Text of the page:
TUESDAY, Dec. 23, 2008 (HealthDay News) -- A good night's sleep may be just what your arteries need.
So finds a new five-year study in which middle-aged people who had an extra hour of sleep each night were less likely to have artery-stiffening calcium deposits.
But the study results shouldn't send people off to bed prematurely or have them popping sleeping pills, cautioned Diane Lauderdale, associate professor of health studies at the University of Chicago Medical Center, who led the study.
"We don't know why there is an association," Lauderdale said. "And until we know why, we can't tell whether it is a causal association."
The report was published in the Dec. 24/31 issue of the Journal of the American Medical Association.
Lauderdale and her colleagues have been following a group of young adults for years, studying their heart arteries from a number of angles. The latest report linked the sleeping habits of 495 participants, ages 35 to 47, with the incidence of artery calcification, measured by CT scans.
Calcium deposits can make the coronary arteries less flexible and ultimately lead to heart disease. None of the participants had detectable calcium deposits when the study began, but five years later, 61 (12.3 percent) did.
After adjusting for lots of potential risk factors, such as sex, race, and smoking habits, the researchers found that one more hour of sleep a night decreased the risk of calcification by a third. That's about as much as a 16.5-point reduction in blood pressure, the researchers said.
"Nothing came out of the study as appearing to explain the association," Lauderdale said. But she believes that there are three possible explanations.
One is that another factor, such as socioeconomic status, was the connection here. A second is that a stress-related hormone, cortisol, which has been tied to decreased sleep and increased calcification, is the link.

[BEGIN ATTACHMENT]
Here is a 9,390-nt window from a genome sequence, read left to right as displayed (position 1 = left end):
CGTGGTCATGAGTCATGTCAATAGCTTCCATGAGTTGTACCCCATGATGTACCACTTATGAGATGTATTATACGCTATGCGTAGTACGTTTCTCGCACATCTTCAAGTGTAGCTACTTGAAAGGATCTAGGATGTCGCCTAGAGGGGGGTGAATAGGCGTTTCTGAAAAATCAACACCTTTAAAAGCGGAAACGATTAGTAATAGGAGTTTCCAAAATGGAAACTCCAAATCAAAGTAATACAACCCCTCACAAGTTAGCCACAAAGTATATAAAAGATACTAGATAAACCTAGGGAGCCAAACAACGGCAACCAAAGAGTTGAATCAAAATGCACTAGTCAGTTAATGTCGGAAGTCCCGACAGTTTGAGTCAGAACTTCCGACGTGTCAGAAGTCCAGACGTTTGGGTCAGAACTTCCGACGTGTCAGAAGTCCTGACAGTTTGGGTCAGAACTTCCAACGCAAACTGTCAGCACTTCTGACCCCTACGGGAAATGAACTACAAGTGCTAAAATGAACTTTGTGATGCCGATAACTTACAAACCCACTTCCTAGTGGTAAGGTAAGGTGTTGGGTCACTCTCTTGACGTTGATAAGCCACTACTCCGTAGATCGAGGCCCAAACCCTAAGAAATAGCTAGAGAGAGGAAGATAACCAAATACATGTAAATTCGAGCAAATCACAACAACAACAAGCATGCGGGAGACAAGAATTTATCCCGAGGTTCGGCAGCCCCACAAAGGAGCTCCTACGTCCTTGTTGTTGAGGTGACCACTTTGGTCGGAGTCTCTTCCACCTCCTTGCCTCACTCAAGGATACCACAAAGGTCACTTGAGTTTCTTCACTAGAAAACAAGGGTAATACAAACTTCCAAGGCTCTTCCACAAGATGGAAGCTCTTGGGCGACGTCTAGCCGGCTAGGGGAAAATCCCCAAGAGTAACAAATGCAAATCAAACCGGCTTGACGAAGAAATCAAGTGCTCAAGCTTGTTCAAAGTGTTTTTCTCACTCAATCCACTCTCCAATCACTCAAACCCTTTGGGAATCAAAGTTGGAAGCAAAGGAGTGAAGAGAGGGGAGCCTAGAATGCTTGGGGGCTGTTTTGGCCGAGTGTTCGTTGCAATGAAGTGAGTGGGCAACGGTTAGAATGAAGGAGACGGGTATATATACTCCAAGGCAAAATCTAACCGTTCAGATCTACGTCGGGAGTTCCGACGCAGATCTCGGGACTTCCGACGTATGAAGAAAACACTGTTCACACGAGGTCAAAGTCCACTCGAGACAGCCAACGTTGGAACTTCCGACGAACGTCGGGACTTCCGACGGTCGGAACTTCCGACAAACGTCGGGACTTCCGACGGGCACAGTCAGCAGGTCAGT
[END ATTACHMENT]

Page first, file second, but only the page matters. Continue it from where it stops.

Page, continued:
"Finally, sleep is related to blood pressure, and that is a coronary artery disease risk factor," Lauderdale said. "It's possible that for people who were sleeping more, their 24-hour blood pressure was lower than their daytime blood pressure."
Whatever the link, it was to be expected, said Kathy P. Parker, a sleep expert who is dean of the University of Rochester School of Nursing.
"We know that sleep deprivation does alter the physiology of numerous body systems, so it is not surprising that another health problem, or symptom or sign, should be related to sleep length," Parker said.
There is no precise formula for the length of sleep that is best for a given individual, Parker said. "There is considerable variation in sleep needs," she said. "On average, an individual needs between 7 and 8 hours of sleep. There is an increase in health problems with five hours or less or nine hours or more."
The best advice, said Parker, who is one of only five U.S. nurses certified by the American Board of Sleep Medicine, is "go to bed at a regular time, wake up at a regular time, pay attention to whether you feel refreshed and alert during the day, [and] avoid too much caffeine and alcohol."
As for sleeping pills, they are "appropriate in certain situations," such as times of acute psychological stress or jet lag or for "certain sleep disorders," Parker said.
"It's really important to wait until this finding is confirmed in another study population," Lauderdale cautioned. "Also, until we know the mechanism, it is premature to base clinical advice on this information."
There's more on getting healthy sleep at the U.S. National Heart, Lung, and Blood Institute.